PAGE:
UNIDENTIFIED FEMALE: He's scared! You all have guns on him. You are seeing how many black people getting shot?


LAVANDERA: A few minutes later Anders' elderly grandmother walking with a cane comes out of the house and stands next to her grandson as the commotion escalates.



(END VIDEO CLIP) LAVANDERA: A few officers move in to handcuff Anders who remains on the ground and that's when the 90-year-old woman falls over her grandson. It's unclear why the elderly woman fell but she falls as one officer is swinging his leg over Anders to finish handcuffing him but it doesn't appear that his leg touches the woman. The young man's attorney says the grandmother was forced to the ground by offers. Midland police say she appears to lose her balance.


UNIDENTIFIED FEMALE: Leave my child alone!


LAVANDERA: Ty Anders was arrested and placed into a police car. He has been charged with evading in a motor vehicle while police attempted to detain him. Ed Lavandera, CNN, Dallas.

BOLDUAN: All right, Ed, thank you for that. Turning to Chicago now where Chicago police are investigating 13 of their own at the moment over an incident in the office of U.S. Congressman after a Congressman Bobby Rush's Chicago Office was broken in during a protest over George Floyd's death.

When the Congressman went back to look at security camera footage, this is what he saw. We'll show you. 13 Chicago police officers in his office some of them sleeping some talking on the phone even eating his popcorn as looting and violent protests happened nearby.


BOLDUAN: Chicago's Mayor Lori Lightfoot speaking out about this has called their actions that the actions of those officers disgraceful. Democratic Congressman Bobby Rush, he joins me now. Congressman, thank you for coming in. What did you think when you saw this video?

REP. BOBBY RUSH (D-IL): Well, first of all, I am just delighted to be on your program this morning. I am tremendously emotionally moved by the video of the grandmother out putting herself, her life on the line in order to save her grandson.

That is a very riveting videotape and I am moved by that. Again, once again, the Chicago Police Department has revealed its true nature, its true character. They entered into my office without being invited.

They in the midst of looting and rioting in the midst of their fellow officers being pummeled and roughed and violence thrown at them, all across the city, during those tumultuous days and here they are these 13 officers decided that they were going to abandon their posts and they were going to relax in my office in the midst of this chaos and confusion.

They decided that they were going to use my coffee drink and make coffee for themselves and decided to eat my popcorn and eat my popcorn. So these popcorn police completely abandoned their fellow workers, abandoned their call, their sworn oath to serve and protect and they came into my office, some fell asleep.

Some were on the telephone. Some had their feet up on my desk. And someone had their head down on my desk as their supervisors came to and fro in and out of my office. So it was totally reprehensible video and it really broke my heart and broke the heart the Mayor. And everyone was proud of my Mayor - condemned the actions of these police officers. And I really salute her.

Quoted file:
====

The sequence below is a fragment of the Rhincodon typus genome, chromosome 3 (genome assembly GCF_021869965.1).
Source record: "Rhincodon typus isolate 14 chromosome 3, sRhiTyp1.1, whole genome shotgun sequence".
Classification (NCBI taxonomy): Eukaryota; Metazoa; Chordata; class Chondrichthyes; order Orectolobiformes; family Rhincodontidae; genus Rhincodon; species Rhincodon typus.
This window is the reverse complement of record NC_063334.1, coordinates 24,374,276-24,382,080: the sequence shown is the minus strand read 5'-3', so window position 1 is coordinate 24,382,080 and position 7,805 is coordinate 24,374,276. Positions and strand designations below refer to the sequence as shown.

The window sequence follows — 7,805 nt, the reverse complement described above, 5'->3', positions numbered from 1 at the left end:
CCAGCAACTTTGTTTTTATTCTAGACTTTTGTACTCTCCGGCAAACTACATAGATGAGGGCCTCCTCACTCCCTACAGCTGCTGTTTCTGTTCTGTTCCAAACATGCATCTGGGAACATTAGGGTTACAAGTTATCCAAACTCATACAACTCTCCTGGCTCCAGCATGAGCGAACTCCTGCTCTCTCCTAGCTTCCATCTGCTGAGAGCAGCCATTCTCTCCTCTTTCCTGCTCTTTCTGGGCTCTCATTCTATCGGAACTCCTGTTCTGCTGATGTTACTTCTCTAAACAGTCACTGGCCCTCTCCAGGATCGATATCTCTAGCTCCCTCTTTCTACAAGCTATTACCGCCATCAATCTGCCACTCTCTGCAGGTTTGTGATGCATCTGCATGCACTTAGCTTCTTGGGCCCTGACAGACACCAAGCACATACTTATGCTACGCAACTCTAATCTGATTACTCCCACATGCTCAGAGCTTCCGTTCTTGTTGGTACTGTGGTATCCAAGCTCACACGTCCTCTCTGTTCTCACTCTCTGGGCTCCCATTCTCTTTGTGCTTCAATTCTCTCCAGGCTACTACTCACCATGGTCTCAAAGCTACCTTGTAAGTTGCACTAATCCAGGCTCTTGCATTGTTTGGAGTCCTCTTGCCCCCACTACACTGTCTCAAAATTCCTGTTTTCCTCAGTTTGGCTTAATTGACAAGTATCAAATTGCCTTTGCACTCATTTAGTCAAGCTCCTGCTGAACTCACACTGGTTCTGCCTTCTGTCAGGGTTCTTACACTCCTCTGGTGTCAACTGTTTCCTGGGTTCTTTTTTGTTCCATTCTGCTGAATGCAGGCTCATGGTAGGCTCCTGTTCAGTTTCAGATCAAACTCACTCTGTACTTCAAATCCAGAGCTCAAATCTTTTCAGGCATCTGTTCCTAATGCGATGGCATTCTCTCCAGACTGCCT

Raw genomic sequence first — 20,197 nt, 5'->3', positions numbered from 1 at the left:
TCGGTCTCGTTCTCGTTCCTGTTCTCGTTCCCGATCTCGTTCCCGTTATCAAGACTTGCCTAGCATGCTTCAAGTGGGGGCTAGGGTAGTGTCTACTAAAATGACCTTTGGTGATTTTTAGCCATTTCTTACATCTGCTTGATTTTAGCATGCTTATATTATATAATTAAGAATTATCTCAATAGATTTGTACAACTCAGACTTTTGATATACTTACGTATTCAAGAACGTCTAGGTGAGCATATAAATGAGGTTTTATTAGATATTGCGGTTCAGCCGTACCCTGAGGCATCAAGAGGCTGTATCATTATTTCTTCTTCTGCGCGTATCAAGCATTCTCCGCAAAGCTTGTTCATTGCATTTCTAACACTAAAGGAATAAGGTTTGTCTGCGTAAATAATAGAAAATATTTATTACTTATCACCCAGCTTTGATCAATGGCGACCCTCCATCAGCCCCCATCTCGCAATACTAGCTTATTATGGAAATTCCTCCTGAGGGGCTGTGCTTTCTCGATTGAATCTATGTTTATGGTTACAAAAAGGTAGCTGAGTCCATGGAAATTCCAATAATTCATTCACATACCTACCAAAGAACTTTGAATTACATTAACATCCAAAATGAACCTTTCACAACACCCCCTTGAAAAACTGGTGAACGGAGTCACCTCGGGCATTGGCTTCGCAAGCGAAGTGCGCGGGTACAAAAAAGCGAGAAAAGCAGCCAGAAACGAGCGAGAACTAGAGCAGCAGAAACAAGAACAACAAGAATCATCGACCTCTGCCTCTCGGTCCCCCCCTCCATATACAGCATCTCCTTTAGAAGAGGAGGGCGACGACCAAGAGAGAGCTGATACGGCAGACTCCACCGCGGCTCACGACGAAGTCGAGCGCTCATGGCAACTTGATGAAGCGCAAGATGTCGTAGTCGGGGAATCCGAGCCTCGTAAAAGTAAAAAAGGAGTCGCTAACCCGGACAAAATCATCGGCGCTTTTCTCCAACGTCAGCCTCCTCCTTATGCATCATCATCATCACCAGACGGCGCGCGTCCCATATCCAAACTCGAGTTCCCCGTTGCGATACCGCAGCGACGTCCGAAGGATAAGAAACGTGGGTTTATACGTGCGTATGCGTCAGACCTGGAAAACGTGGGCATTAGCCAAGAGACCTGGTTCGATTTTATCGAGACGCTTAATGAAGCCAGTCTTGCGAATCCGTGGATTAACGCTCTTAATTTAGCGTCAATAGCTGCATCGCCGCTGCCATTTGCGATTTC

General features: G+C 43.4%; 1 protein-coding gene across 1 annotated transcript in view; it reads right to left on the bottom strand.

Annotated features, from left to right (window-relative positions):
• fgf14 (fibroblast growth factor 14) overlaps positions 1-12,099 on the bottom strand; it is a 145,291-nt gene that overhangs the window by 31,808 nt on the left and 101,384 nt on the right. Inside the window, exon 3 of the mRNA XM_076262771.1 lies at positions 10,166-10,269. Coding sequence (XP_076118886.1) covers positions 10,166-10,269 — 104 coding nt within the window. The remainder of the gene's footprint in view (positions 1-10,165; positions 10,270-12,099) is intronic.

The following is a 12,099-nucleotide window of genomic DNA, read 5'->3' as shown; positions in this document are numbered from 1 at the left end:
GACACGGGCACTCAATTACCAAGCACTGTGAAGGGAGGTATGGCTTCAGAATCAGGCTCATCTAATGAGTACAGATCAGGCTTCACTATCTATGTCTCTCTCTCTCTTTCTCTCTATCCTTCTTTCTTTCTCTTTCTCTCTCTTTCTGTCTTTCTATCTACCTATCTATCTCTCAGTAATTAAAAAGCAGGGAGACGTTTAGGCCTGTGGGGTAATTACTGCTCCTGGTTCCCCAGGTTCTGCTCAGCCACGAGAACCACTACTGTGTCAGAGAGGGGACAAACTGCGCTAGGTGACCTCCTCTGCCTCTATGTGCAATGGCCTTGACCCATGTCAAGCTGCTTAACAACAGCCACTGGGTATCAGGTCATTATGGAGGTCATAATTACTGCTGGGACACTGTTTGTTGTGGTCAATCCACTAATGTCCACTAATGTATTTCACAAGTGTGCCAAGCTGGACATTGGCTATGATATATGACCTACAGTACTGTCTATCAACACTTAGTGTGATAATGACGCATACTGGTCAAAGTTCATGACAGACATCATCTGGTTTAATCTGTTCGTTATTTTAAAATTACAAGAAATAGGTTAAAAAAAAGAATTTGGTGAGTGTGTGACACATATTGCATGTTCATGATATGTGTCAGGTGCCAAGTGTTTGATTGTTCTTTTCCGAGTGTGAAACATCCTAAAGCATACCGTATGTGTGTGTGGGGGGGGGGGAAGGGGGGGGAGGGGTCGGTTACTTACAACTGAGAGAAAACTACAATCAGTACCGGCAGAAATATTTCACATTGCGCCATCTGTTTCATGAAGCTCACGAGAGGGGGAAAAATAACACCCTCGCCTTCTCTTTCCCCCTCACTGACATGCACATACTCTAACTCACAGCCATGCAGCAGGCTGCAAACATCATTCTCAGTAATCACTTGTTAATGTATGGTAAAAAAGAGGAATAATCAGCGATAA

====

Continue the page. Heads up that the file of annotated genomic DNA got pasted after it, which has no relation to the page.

BOLDUAN: Congressman, what do you want to see happen to these officers? The Mayor says that there should be consequences. The police superintendent has suggested that they are definitely obviously are looking into it. Would an apology be enough to you?

RUSH: Well, an apology would first of all they should apologize to the citizens of this city. For in the heat of battle, in the heat of where in this city actually expressing some of its extreme trauma, where looting was going on, where business people were having their properties totally destroyed, these individuals need to apologize to the City of Chicago for their cowardice, inaction, for their withdrawal from the front line, for their retreat in the midst of these assaults.

Apologizing to the city, apologizing to their fellow officers, they owe their fellow officers an apology and they need to apologize. And then of course I will be open to minimally accept an apology toward them but I'm going to - I have turned this matter over to the police superintendent.

I think that he is an honorable man and we'll see what he comes up with? We'll see what kind of punishment he will mete out to these cowards on the police force? I don't really think - I don't - I tell you. I don't feel safe when the level of - abandon their post.

They deserted their responsibilities, their duties to America and the City of Chicago. They deserted the responsibility and I don't really feel comfortable with them being on the force.

BOLDUAN: We'll see what happens with this investigation and then very interested to hear what - what your reaction will be when whatever disciplinary action if any comes of it? This is all part of a conversation that you have been part of, a fight that you have been part of for decades.